A report that blames trees for water crisis. Or does it?
A new report of the uk's forestry research programme (frp) has stirred a hornet's nest. Called From the mountain to the tap , the report uses evidence from 12 countries to incriminate trees and forests for water shortages. Large scale afforestation and big irrigation schemes result in land use changes, which, in turn, affect the availability of both blue water (which flows to rivers and aquifers) and green water (which returns to the atmosphere through evaporation and transpiration), the study concludes.
While the culpability of large irrigation schemes for groundwater depletion is quite well known, heaping blame on afforestation projects is contentious. The report explains: "Large-scale afforestation schemes very often involve plantations of exotic and evergreen species."
A gullible media lapped this up and added to the confusion. For example, the uk daily Telegraph noted, "Millions are wasted on trees that reduce water", while the New Scientist stated, "Planting trees may create deserts" (see 'Trees are bad,' Down To Earth, September 15, 2005).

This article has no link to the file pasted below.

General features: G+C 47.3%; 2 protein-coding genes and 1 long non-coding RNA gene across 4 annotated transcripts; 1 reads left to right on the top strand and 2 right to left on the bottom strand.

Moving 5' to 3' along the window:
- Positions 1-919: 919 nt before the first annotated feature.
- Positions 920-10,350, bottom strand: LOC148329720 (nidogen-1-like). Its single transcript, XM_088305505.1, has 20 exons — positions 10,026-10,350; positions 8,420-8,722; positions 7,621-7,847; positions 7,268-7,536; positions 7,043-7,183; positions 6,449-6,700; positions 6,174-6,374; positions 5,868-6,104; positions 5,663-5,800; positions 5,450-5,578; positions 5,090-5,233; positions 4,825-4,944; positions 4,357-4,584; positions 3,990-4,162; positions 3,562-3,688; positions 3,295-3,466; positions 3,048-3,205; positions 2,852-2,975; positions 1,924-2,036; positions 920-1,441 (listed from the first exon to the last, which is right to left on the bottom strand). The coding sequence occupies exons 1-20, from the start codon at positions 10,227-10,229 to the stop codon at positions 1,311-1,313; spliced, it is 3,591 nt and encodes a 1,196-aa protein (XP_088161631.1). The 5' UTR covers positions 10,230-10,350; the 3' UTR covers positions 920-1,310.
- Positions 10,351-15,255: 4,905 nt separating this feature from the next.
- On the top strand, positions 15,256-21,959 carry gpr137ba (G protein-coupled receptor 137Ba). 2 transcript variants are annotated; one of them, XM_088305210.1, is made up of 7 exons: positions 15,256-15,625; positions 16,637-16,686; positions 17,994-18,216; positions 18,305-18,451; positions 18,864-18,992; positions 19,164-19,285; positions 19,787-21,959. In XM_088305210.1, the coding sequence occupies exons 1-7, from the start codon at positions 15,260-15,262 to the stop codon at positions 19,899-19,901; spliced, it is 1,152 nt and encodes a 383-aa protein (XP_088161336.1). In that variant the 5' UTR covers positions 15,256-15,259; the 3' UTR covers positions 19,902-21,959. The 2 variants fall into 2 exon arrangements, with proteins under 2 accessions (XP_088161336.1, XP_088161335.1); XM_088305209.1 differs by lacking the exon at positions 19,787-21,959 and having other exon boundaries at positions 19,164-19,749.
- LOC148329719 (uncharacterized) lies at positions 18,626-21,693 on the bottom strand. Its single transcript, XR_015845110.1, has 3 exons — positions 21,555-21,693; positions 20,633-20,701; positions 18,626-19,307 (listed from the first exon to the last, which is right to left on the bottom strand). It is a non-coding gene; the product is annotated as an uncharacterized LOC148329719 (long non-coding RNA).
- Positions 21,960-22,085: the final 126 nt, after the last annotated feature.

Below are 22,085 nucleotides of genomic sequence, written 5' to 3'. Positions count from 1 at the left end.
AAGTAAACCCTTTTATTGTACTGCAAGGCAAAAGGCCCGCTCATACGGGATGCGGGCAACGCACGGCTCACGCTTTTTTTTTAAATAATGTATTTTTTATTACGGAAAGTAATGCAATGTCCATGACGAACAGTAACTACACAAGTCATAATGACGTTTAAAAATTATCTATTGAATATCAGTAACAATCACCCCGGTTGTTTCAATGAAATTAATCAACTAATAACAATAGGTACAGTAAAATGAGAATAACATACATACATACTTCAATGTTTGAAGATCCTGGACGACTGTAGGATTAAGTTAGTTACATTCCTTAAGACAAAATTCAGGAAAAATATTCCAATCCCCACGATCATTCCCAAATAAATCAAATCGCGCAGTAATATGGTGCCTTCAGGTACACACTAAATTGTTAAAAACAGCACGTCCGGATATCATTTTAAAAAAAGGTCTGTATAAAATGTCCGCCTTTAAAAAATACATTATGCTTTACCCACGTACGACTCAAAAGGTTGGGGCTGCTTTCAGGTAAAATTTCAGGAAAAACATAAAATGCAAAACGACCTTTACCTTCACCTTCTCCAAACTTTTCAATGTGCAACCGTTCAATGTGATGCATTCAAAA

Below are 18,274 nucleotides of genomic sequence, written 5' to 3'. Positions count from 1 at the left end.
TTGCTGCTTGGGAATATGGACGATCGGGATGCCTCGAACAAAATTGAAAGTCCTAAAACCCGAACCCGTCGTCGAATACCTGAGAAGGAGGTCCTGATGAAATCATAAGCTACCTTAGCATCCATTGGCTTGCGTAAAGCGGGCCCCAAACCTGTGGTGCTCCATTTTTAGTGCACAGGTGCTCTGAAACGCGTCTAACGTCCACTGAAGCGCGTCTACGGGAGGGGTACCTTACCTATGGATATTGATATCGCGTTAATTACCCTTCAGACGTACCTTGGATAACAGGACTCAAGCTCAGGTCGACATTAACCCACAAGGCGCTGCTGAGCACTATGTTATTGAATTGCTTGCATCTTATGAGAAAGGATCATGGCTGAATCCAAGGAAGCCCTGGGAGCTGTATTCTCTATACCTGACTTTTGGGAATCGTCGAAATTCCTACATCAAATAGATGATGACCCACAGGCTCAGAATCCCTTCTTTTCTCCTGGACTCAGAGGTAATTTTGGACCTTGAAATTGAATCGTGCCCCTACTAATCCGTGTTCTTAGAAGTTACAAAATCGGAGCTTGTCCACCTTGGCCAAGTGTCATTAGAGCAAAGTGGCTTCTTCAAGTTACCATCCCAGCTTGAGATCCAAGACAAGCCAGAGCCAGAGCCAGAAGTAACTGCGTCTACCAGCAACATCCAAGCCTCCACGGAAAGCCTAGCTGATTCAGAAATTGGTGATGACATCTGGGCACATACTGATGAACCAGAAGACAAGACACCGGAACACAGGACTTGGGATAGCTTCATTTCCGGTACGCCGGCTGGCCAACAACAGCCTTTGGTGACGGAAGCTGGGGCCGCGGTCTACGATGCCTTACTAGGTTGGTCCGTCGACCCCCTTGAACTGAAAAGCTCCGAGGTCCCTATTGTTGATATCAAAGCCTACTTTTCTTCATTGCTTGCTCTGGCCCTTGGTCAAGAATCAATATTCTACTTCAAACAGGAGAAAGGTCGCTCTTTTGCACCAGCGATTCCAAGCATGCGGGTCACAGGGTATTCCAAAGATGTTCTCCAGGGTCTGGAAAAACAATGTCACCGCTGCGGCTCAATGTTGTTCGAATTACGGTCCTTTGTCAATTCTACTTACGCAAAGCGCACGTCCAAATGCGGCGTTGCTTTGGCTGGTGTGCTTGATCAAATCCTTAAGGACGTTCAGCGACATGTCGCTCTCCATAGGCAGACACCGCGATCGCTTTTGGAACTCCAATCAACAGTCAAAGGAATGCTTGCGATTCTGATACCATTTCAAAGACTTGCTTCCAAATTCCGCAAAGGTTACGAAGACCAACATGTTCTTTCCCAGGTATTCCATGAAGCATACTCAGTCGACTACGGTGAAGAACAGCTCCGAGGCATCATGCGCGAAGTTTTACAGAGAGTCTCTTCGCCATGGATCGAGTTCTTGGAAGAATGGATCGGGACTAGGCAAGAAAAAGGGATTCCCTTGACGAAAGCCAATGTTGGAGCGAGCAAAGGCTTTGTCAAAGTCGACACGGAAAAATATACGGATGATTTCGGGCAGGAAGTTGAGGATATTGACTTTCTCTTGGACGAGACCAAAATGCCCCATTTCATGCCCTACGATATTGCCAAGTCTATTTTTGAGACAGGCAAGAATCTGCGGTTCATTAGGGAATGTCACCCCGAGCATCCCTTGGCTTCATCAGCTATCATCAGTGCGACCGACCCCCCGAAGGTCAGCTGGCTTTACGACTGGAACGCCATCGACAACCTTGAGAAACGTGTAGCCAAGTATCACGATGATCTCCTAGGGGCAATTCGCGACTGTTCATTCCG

But should forests and plantations be used interchangeably? Definitely not, say experts. "Plantations, especially monocultures, cannot be termed as forests. The latter hold a complex, dynamic integrated system of flora and fauna: trees of different species, sizes and ages, as well as other vegetation such as grasses. Plantation on the other hand reduces the function of a forest into something simple and artificial, such as the cultivation of timber of industrial profit," explains an expert on the condition of anonymity.
We are a voice to you; you have been a support to us. Together we build journalism that is independent, credible and fearless. You can further help us by making a donation. This will mean a lot for our ability to bring you news, perspectives and analysis from the ground so that we can make change together.
Comments are moderated and will be published only after the site moderator’s approval. Please use a genuine email ID and provide your name. Selected comments may also be used in the ‘Letters’ section of the Down To Earth print edition.